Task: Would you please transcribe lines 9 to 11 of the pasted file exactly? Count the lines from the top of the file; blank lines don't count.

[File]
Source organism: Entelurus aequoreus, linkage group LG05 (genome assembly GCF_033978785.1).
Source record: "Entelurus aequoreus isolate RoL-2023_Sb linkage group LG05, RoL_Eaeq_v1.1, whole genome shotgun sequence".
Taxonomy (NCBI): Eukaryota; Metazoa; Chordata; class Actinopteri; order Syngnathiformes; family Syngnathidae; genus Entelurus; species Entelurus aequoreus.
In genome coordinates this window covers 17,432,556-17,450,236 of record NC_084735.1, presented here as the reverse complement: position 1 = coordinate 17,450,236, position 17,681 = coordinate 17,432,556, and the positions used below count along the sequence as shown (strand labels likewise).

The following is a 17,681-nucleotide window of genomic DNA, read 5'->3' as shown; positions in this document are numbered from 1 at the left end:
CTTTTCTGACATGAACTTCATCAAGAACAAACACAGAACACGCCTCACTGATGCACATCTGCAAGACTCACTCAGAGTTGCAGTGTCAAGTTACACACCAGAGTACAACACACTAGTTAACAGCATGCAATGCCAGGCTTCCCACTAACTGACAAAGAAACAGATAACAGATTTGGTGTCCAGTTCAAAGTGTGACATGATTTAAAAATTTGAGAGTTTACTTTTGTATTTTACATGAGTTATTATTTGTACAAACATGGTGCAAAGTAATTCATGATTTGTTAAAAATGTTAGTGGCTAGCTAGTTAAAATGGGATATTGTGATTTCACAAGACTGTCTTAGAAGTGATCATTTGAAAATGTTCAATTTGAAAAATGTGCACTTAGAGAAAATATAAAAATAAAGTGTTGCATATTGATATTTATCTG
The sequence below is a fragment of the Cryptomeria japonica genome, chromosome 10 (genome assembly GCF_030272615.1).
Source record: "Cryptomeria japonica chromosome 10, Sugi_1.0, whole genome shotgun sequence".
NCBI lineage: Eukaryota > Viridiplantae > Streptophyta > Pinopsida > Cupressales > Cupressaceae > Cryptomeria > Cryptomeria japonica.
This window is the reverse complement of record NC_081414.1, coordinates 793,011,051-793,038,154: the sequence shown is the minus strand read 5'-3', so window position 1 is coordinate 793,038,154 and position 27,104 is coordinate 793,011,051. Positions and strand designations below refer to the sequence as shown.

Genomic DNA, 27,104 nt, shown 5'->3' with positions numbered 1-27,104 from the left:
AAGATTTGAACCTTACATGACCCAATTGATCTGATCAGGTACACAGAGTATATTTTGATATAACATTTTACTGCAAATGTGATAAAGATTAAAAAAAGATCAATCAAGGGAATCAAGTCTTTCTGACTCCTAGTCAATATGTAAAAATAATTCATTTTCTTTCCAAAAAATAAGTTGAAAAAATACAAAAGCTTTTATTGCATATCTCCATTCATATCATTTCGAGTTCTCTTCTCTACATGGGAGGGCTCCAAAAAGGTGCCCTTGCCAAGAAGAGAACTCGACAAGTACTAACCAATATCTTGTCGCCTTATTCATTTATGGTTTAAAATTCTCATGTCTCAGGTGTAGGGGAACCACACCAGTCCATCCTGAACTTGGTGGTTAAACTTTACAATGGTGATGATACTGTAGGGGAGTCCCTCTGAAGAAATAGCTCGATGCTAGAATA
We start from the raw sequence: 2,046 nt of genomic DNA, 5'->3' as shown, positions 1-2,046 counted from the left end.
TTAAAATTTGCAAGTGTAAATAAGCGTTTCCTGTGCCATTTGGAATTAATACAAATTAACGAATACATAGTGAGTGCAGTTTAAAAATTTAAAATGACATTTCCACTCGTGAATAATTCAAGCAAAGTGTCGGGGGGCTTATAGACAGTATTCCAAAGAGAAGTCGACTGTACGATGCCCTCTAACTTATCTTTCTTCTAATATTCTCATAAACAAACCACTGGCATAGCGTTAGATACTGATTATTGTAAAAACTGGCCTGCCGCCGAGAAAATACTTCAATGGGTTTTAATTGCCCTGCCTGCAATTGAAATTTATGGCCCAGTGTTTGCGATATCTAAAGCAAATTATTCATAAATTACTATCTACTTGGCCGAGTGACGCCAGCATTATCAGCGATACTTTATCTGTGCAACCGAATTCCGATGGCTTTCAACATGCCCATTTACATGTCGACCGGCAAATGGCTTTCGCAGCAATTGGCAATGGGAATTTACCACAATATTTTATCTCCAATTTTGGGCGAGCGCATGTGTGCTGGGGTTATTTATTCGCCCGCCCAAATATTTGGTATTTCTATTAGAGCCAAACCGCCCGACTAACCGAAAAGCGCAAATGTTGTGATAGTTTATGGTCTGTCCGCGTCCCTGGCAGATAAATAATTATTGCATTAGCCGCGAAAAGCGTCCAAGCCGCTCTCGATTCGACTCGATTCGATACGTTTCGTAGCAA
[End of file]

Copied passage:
NCBI lineage: Eukaryota > Viridiplantae > Streptophyta > Pinopsida > Cupressales > Cupressaceae > Cryptomeria > Cryptomeria japonica.
This window is the reverse complement of record NC_081414.1, coordinates 793,011,051-793,038,154: the sequence shown is the minus strand read 5'-3', so window position 1 is coordinate 793,038,154 and position 27,104 is coordinate 793,011,051. Positions and strand designations below refer to the sequence as shown.

Genomic DNA, 27,104 nt, shown 5'->3' with positions numbered 1-27,104 from the left: